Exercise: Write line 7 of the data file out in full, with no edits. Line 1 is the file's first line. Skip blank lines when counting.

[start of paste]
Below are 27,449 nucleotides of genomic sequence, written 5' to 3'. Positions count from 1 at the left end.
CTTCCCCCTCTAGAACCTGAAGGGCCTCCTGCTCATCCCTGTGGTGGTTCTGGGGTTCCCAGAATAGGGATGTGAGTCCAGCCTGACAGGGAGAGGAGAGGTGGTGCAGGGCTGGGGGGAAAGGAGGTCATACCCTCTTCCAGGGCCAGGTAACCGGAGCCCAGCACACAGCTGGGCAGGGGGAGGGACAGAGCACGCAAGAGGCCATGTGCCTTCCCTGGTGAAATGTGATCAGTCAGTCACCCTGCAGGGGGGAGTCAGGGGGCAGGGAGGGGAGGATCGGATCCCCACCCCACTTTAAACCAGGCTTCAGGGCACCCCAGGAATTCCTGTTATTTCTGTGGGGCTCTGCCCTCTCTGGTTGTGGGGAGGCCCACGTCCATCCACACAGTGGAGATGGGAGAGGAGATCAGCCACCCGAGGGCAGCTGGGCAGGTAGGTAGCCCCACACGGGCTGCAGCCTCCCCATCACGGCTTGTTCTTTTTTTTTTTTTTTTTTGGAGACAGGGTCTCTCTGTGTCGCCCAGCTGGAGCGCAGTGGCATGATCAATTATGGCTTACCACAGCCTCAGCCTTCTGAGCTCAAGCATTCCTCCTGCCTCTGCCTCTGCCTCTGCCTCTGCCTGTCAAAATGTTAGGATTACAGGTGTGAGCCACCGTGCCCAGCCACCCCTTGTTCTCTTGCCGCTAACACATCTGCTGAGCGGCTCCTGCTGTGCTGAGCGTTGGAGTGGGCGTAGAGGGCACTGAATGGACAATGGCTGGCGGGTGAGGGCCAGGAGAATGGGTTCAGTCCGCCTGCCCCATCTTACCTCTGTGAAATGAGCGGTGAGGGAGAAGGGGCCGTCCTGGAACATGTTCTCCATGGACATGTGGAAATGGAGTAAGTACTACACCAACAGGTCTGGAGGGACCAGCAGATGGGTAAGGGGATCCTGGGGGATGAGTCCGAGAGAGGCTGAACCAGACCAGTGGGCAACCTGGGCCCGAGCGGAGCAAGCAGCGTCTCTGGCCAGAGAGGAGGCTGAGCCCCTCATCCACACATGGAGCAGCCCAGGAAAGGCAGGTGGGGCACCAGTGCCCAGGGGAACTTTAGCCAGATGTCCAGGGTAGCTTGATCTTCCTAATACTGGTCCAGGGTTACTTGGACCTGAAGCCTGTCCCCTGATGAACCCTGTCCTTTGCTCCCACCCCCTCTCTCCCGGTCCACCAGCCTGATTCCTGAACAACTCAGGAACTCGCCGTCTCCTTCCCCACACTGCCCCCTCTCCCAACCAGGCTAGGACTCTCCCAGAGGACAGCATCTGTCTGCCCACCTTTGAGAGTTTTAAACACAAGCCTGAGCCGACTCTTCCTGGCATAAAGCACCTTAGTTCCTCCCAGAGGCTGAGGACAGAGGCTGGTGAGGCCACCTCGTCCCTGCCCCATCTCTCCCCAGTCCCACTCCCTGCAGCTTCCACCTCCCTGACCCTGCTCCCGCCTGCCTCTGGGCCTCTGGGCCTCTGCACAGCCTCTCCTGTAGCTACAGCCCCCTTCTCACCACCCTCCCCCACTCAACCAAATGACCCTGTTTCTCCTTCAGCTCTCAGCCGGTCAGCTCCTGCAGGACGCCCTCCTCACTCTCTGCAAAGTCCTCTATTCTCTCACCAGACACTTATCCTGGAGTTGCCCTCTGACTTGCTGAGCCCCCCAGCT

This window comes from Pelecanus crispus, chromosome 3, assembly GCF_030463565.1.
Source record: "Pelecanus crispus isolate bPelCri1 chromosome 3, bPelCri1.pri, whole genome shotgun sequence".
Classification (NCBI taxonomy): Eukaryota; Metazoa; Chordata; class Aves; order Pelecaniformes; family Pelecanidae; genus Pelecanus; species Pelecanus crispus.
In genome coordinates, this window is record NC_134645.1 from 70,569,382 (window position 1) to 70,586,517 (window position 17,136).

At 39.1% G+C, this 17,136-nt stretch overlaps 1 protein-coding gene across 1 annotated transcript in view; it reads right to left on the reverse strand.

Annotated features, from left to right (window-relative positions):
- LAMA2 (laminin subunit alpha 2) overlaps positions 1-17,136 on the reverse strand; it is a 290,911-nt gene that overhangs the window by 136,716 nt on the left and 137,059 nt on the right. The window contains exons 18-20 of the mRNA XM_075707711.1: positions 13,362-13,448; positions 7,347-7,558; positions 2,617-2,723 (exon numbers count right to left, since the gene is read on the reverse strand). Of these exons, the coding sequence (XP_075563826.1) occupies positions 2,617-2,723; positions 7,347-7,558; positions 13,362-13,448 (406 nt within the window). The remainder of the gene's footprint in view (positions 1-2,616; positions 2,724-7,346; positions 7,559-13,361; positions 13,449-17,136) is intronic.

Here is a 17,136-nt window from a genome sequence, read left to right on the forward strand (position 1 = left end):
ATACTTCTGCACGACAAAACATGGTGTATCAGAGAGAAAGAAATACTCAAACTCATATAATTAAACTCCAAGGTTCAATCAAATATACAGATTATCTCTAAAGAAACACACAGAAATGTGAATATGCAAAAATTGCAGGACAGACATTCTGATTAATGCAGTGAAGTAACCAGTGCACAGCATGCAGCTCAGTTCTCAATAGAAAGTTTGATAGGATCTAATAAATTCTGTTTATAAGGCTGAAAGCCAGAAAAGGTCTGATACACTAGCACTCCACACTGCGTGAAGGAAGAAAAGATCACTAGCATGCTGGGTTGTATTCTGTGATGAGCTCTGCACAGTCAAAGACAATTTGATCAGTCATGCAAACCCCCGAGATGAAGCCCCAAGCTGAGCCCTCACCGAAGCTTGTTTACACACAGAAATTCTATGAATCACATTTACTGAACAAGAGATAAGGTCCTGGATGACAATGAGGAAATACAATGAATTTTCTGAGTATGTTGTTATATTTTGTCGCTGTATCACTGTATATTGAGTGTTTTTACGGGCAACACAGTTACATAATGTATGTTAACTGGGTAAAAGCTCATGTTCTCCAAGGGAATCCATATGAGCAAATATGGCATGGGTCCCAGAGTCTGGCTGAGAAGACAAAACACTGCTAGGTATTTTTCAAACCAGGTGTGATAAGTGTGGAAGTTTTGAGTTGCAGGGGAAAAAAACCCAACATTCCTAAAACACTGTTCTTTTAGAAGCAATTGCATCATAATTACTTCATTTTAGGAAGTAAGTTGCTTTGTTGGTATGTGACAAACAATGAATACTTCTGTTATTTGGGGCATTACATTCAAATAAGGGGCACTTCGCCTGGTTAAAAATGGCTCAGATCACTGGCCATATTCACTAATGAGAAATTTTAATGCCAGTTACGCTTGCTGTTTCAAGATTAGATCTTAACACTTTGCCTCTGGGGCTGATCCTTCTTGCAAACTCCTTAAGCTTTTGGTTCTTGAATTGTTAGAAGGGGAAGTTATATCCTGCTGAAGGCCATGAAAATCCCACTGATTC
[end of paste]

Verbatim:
At 39.1% G+C, this 17,136-nt stretch overlaps 1 protein-coding gene across 1 annotated transcript in view; it reads right to left on the reverse strand.